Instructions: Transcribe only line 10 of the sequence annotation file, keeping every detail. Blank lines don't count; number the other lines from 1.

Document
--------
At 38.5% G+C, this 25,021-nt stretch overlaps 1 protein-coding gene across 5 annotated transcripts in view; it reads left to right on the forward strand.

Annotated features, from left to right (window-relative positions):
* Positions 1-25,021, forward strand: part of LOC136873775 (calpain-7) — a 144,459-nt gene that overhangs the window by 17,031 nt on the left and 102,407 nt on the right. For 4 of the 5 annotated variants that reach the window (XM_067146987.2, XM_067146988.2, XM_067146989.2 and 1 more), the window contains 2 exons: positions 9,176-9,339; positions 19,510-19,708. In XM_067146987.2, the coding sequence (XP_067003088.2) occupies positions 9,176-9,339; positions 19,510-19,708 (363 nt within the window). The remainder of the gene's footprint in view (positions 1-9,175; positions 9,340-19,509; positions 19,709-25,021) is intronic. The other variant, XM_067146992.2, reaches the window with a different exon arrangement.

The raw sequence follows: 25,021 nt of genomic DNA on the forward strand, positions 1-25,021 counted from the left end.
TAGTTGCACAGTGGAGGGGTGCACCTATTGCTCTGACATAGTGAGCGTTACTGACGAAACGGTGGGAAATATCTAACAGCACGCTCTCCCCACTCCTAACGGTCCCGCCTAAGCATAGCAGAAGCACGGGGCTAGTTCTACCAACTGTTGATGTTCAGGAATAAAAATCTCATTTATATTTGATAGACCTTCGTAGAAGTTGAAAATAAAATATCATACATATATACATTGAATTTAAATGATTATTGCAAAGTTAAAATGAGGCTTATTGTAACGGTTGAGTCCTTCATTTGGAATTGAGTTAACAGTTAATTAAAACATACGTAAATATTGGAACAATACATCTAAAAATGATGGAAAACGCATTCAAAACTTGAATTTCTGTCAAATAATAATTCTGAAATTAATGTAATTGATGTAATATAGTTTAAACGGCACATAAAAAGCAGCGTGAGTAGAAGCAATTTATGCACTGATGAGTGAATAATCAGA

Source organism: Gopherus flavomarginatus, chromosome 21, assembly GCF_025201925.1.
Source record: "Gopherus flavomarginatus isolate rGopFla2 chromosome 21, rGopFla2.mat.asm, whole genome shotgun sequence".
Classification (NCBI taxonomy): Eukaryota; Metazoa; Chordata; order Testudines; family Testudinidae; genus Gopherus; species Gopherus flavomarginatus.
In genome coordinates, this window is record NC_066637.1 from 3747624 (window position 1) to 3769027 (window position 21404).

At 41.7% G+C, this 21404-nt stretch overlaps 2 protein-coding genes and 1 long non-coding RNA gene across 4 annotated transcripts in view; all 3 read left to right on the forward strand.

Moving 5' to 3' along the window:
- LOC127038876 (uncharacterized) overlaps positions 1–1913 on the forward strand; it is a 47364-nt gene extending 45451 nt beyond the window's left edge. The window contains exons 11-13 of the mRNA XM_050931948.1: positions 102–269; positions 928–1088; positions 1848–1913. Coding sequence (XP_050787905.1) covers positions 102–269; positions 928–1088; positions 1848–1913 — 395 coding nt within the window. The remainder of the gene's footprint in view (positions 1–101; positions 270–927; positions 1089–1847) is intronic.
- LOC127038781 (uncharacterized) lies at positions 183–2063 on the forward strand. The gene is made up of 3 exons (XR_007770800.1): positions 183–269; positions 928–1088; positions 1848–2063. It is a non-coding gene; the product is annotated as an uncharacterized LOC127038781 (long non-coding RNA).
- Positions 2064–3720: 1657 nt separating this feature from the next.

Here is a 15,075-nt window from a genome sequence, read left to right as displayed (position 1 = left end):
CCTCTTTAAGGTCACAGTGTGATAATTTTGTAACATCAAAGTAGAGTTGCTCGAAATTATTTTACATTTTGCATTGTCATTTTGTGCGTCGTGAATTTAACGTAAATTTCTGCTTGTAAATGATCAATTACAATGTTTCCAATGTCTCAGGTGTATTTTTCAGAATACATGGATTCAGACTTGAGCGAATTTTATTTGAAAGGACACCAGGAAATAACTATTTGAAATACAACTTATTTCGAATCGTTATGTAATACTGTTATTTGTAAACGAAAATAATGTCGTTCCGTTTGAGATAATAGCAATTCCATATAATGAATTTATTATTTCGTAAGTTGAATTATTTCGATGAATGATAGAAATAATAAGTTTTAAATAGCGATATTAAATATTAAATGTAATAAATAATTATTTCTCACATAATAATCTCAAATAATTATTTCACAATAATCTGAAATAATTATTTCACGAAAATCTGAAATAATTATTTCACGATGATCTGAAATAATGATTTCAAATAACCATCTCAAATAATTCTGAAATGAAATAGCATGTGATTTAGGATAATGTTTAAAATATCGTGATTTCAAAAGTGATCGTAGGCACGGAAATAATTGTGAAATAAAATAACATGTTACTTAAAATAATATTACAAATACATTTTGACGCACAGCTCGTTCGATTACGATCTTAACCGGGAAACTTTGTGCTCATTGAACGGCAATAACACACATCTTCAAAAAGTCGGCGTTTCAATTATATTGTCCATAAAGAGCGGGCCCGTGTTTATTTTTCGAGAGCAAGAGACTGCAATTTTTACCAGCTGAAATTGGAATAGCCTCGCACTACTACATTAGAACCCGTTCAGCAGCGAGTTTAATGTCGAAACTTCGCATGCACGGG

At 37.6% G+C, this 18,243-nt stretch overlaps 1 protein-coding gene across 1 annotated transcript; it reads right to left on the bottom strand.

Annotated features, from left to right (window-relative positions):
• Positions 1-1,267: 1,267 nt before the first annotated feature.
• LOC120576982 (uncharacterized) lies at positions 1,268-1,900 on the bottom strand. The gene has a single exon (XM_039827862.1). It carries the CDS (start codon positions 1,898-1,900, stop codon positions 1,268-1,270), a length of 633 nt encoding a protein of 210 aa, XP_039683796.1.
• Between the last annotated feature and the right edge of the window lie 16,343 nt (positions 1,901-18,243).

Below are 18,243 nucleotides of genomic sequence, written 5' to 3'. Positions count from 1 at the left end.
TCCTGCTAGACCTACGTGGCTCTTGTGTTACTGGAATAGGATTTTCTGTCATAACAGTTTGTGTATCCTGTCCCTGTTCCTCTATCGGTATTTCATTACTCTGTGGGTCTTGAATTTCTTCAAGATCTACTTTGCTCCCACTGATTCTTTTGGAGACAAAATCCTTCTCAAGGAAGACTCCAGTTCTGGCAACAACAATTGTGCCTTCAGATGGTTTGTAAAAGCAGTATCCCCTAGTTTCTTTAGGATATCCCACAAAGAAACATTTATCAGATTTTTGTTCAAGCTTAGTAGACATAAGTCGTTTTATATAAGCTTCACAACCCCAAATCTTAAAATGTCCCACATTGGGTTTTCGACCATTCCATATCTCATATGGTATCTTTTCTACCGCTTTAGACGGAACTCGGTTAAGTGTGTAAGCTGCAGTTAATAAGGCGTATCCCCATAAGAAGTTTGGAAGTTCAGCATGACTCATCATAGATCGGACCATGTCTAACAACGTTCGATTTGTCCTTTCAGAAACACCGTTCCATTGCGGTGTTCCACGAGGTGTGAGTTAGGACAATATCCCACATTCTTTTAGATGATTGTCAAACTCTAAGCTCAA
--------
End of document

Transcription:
At 41.7% G+C, this 21404-nt stretch overlaps 2 protein-coding genes and 1 long non-coding RNA gene across 4 annotated transcripts in view; all 3 read left to right on the forward strand.